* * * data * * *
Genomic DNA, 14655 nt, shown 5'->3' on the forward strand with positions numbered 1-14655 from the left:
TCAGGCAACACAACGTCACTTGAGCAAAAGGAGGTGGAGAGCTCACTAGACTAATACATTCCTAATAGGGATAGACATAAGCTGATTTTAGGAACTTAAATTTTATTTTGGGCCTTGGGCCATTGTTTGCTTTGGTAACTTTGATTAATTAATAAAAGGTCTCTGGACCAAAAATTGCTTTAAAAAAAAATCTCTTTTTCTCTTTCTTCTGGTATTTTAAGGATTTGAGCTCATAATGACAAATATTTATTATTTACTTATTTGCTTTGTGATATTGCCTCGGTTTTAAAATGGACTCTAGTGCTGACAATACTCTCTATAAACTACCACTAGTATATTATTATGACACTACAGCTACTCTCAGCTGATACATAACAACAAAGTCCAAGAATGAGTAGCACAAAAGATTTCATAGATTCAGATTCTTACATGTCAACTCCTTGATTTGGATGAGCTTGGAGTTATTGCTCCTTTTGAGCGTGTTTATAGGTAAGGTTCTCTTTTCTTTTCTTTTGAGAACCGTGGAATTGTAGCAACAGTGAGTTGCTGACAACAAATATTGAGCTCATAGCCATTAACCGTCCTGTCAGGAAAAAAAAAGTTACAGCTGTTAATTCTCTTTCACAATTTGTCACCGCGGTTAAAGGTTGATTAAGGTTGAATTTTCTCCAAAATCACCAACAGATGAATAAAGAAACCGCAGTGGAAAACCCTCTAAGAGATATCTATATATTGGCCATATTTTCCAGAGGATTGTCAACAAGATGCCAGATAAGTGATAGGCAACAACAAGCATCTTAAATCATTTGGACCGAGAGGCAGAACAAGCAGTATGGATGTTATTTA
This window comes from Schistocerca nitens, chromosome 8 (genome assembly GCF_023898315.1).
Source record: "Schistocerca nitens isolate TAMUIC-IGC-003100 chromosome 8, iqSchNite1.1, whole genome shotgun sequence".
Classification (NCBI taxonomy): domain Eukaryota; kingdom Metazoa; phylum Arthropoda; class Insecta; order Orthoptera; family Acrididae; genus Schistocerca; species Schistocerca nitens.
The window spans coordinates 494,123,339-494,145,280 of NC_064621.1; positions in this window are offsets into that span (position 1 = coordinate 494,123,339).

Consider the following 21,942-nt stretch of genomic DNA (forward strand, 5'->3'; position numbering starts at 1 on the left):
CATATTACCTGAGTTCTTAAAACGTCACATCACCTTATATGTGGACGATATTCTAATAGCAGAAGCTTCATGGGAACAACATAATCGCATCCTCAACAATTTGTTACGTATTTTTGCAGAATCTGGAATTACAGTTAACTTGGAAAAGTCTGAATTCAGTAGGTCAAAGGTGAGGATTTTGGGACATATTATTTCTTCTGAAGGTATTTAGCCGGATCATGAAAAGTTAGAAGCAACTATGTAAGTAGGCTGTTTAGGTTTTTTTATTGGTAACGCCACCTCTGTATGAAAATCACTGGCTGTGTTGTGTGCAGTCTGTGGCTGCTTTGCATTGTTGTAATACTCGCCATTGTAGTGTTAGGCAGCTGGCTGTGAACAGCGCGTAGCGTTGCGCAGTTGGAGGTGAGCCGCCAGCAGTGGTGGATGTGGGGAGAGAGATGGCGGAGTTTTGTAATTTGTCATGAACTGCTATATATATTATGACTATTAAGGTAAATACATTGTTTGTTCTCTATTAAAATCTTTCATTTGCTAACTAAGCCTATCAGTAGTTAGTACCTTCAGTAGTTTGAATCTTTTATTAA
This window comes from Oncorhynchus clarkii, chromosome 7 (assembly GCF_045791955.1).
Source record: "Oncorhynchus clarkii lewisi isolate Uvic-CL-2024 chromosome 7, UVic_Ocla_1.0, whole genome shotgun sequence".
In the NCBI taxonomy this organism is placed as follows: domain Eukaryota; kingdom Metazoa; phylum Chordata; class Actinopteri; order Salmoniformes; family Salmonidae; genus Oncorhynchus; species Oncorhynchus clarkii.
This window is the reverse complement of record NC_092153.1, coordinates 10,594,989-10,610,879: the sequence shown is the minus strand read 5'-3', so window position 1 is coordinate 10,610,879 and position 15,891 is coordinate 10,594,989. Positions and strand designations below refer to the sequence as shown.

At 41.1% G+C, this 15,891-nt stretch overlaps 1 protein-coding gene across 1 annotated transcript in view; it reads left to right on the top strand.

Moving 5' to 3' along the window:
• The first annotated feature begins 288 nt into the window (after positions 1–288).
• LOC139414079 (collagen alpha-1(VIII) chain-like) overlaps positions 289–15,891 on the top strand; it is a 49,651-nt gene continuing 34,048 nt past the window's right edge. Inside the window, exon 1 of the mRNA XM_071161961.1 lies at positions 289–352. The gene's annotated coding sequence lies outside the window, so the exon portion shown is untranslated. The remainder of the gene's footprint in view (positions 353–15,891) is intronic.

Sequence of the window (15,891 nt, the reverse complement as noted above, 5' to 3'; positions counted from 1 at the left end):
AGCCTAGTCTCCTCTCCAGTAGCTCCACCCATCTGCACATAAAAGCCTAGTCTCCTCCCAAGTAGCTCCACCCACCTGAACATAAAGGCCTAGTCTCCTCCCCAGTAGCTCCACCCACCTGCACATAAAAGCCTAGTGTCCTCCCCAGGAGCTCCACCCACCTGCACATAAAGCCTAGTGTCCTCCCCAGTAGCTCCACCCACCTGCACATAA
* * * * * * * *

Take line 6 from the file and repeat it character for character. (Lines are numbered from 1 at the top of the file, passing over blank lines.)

The window spans coordinates 494,123,339-494,145,280 of NC_064621.1; positions in this window are offsets into that span (position 1 = coordinate 494,123,339).